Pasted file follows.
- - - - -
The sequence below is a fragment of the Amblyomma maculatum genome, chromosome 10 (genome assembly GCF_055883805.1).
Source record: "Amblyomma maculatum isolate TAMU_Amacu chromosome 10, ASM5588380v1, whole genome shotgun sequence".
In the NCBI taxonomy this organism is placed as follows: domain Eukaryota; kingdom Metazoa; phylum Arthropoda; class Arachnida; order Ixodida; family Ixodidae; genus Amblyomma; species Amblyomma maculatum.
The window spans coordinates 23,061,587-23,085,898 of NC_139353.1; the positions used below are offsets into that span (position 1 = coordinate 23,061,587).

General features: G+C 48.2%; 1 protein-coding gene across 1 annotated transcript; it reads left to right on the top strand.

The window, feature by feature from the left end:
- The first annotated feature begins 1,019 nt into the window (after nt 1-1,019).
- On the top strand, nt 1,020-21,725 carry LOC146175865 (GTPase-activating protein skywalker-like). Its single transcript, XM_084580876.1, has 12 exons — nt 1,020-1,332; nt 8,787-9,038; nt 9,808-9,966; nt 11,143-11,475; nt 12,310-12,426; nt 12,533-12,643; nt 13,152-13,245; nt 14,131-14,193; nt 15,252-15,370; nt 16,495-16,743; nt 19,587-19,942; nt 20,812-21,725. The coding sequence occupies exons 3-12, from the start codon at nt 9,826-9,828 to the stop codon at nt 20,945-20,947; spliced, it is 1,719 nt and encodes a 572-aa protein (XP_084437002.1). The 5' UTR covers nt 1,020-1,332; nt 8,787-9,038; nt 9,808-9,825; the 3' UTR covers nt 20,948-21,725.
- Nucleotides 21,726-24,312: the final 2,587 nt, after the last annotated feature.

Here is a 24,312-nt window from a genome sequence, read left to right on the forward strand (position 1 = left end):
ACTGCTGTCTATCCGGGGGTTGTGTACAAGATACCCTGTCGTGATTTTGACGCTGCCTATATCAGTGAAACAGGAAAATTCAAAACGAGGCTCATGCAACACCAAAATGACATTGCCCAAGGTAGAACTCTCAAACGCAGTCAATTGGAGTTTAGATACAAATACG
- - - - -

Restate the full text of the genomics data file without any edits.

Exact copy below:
The sequence below is a fragment of the Amblyomma maculatum genome, chromosome 10 (genome assembly GCF_055883805.1).
Source record: "Amblyomma maculatum isolate TAMU_Amacu chromosome 10, ASM5588380v1, whole genome shotgun sequence".
In the NCBI taxonomy this organism is placed as follows: domain Eukaryota; kingdom Metazoa; phylum Arthropoda; class Arachnida; order Ixodida; family Ixodidae; genus Amblyomma; species Amblyomma maculatum.
The window spans coordinates 23,061,587-23,085,898 of NC_139353.1; the positions used below are offsets into that span (position 1 = coordinate 23,061,587).

General features: G+C 48.2%; 1 protein-coding gene across 1 annotated transcript; it reads left to right on the top strand.

The window, feature by feature from the left end:
- The first annotated feature begins 1,019 nt into the window (after nt 1-1,019).
- On the top strand, nt 1,020-21,725 carry LOC146175865 (GTPase-activating protein skywalker-like). Its single transcript, XM_084580876.1, has 12 exons — nt 1,020-1,332; nt 8,787-9,038; nt 9,808-9,966; nt 11,143-11,475; nt 12,310-12,426; nt 12,533-12,643; nt 13,152-13,245; nt 14,131-14,193; nt 15,252-15,370; nt 16,495-16,743; nt 19,587-19,942; nt 20,812-21,725. The coding sequence occupies exons 3-12, from the start codon at nt 9,826-9,828 to the stop codon at nt 20,945-20,947; spliced, it is 1,719 nt and encodes a 572-aa protein (XP_084437002.1). The 5' UTR covers nt 1,020-1,332; nt 8,787-9,038; nt 9,808-9,825; the 3' UTR covers nt 20,948-21,725.
- Nucleotides 21,726-24,312: the final 2,587 nt, after the last annotated feature.

Here is a 24,312-nt window from a genome sequence, read left to right on the forward strand (position 1 = left end):
ACTGCTGTCTATCCGGGGGTTGTGTACAAGATACCCTGTCGTGATTTTGACGCTGCCTATATCAGTGAAACAGGAAAATTCAAAACGAGGCTCATGCAACACCAAAATGACATTGCCCAAGGTAGAACTCTCAAACGCAGTCAATTGGAGTTTAGATACAAATACG